Nonpharmacological modalities for pain control

What nonpharmacological modalities can be used for pain control?

Given the multifactorial nature of pain, nonpharmacological modalities are often used for the psychological and functional components of the pain experience. Relaxation and biofeedback training are two methods that teach a patient to have a greater sense of awareness of their pain, with the intent to use techniques that allow them to manipulate their psychological, emotional, and physical response. Behavioral training is a similar technique which focuses on extinguishing pain enhancing behaviors such as talking about pain and rather re-focuses attention on behaviors not related to pain. Cognitive behavioral therapy (CBT) coaches patients on how to change negative thoughts and behaviors that prevent coping into behaviors that allow for greater control over one’s pain. Studies have shown mixed results for these pain coping strategies in the elderly; however, when used in a multidisciplinary approach, these methods have been beneficial in helping reduce pain intensity and medication intake.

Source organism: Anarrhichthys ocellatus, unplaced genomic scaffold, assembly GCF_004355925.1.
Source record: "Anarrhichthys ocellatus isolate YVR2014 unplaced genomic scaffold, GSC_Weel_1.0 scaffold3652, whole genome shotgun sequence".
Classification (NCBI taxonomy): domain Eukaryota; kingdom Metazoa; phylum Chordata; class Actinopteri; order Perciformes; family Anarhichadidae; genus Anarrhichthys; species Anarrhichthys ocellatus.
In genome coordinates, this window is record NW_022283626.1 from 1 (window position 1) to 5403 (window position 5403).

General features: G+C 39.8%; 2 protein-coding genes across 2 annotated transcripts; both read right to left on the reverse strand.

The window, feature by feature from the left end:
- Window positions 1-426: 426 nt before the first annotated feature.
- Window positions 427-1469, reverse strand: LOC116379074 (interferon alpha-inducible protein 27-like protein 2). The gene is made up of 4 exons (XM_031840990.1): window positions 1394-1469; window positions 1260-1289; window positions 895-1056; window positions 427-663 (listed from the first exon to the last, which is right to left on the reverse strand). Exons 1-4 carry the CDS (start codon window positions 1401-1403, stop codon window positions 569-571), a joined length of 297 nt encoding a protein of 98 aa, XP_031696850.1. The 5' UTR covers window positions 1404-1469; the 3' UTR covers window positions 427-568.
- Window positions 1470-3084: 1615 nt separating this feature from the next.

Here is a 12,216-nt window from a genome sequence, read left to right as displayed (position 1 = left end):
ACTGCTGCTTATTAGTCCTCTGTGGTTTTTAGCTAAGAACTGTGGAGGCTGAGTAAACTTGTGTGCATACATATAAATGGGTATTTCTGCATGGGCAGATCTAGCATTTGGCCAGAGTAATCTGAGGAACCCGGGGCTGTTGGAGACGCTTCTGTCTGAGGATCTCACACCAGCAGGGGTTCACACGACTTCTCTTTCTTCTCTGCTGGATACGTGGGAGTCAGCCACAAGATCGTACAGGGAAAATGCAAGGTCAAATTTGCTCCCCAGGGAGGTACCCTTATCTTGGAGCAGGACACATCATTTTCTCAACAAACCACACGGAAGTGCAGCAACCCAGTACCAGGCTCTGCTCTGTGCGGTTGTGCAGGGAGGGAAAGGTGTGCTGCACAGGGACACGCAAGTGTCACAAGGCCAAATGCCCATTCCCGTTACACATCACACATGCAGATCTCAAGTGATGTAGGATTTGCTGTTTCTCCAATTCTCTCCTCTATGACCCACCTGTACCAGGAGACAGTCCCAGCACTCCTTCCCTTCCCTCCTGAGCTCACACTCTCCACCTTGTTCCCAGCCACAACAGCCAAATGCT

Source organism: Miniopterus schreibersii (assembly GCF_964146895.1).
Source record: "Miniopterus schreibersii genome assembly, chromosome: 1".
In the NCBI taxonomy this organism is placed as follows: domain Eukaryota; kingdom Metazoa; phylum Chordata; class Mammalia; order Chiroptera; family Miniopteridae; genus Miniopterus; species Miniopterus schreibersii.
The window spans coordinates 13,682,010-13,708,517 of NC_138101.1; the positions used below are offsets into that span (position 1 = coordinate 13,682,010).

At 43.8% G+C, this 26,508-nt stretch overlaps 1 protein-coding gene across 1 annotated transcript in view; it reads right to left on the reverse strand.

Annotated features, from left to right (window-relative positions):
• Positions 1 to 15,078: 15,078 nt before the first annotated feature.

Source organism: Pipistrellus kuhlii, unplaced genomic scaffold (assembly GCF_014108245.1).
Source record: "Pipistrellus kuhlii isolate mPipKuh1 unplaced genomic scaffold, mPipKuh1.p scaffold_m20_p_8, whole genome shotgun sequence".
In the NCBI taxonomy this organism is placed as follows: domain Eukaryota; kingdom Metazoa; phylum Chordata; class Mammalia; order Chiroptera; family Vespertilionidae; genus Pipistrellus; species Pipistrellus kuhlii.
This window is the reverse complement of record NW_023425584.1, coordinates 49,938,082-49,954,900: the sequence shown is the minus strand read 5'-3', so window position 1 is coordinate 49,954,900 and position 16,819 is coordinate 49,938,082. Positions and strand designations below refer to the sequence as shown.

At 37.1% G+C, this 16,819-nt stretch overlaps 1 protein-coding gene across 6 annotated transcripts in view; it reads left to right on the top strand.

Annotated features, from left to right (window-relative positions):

Physical therapy and occupational therapy are important modalities for preventing frailty, as well as maintaining independence and function. Goals of therapy include stabilizing the primary condition, preventing secondary injuries, changing pain perception, assessing and treating for functional deficits, and fostering modifications around existing disabilities. Physical therapy allows for evaluation of mobility, strength, endurance, and range of motion, whereas occupational therapy evaluates activities of daily living, safety, and independent living skills.


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